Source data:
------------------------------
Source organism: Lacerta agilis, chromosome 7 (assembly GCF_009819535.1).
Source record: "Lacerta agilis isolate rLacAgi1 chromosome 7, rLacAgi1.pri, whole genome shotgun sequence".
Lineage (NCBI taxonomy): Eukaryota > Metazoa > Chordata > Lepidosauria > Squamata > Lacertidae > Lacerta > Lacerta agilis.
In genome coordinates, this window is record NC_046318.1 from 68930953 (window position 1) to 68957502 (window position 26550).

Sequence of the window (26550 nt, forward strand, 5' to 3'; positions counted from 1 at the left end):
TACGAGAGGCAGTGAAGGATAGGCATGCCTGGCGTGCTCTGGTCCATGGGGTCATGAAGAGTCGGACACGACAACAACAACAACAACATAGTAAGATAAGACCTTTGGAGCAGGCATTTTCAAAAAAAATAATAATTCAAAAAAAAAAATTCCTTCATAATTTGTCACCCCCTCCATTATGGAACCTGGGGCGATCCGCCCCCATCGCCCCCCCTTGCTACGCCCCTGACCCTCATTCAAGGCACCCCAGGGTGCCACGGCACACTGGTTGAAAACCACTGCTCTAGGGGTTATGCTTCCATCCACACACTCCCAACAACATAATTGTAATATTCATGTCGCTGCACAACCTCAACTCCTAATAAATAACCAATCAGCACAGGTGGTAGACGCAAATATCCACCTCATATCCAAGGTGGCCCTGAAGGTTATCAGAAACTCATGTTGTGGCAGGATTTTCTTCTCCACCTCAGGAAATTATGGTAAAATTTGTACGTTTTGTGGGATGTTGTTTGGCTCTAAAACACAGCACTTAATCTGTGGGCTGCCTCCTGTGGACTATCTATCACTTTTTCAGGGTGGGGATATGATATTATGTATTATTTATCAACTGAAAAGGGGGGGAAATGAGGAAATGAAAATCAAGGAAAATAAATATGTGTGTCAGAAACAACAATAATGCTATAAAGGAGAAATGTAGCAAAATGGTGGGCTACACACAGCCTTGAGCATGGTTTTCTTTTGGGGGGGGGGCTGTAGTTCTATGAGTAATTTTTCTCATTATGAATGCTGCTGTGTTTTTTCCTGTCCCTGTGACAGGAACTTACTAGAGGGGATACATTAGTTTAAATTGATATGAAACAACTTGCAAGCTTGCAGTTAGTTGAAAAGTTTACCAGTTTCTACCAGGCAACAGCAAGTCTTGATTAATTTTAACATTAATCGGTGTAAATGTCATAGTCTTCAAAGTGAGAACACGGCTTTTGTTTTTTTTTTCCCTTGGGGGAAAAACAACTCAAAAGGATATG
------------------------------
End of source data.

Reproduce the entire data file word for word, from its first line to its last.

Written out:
Source organism: Lacerta agilis, chromosome 7 (assembly GCF_009819535.1).
Source record: "Lacerta agilis isolate rLacAgi1 chromosome 7, rLacAgi1.pri, whole genome shotgun sequence".
Lineage (NCBI taxonomy): Eukaryota > Metazoa > Chordata > Lepidosauria > Squamata > Lacertidae > Lacerta > Lacerta agilis.
In genome coordinates, this window is record NC_046318.1 from 68930953 (window position 1) to 68957502 (window position 26550).

Sequence of the window (26550 nt, forward strand, 5' to 3'; positions counted from 1 at the left end):
TACGAGAGGCAGTGAAGGATAGGCATGCCTGGCGTGCTCTGGTCCATGGGGTCATGAAGAGTCGGACACGACAACAACAACAACAACATAGTAAGATAAGACCTTTGGAGCAGGCATTTTCAAAAAAAATAATAATTCAAAAAAAAAAATTCCTTCATAATTTGTCACCCCCTCCATTATGGAACCTGGGGCGATCCGCCCCCATCGCCCCCCCTTGCTACGCCCCTGACCCTCATTCAAGGCACCCCAGGGTGCCACGGCACACTGGTTGAAAACCACTGCTCTAGGGGTTATGCTTCCATCCACACACTCCCAACAACATAATTGTAATATTCATGTCGCTGCACAACCTCAACTCCTAATAAATAACCAATCAGCACAGGTGGTAGACGCAAATATCCACCTCATATCCAAGGTGGCCCTGAAGGTTATCAGAAACTCATGTTGTGGCAGGATTTTCTTCTCCACCTCAGGAAATTATGGTAAAATTTGTACGTTTTGTGGGATGTTGTTTGGCTCTAAAACACAGCACTTAATCTGTGGGCTGCCTCCTGTGGACTATCTATCACTTTTTCAGGGTGGGGATATGATATTATGTATTATTTATCAACTGAAAAGGGGGGGAAATGAGGAAATGAAAATCAAGGAAAATAAATATGTGTGTCAGAAACAACAATAATGCTATAAAGGAGAAATGTAGCAAAATGGTGGGCTACACACAGCCTTGAGCATGGTTTTCTTTTGGGGGGGGGGCTGTAGTTCTATGAGTAATTTTTCTCATTATGAATGCTGCTGTGTTTTTTCCTGTCCCTGTGACAGGAACTTACTAGAGGGGATACATTAGTTTAAATTGATATGAAACAACTTGCAAGCTTGCAGTTAGTTGAAAAGTTTACCAGTTTCTACCAGGCAACAGCAAGTCTTGATTAATTTTAACATTAATCGGTGTAAATGTCATAGTCTTCAAAGTGAGAACACGGCTTTTGTTTTTTTTTTCCCTTGGGGGAAAAACAACTCAAAAGGATATG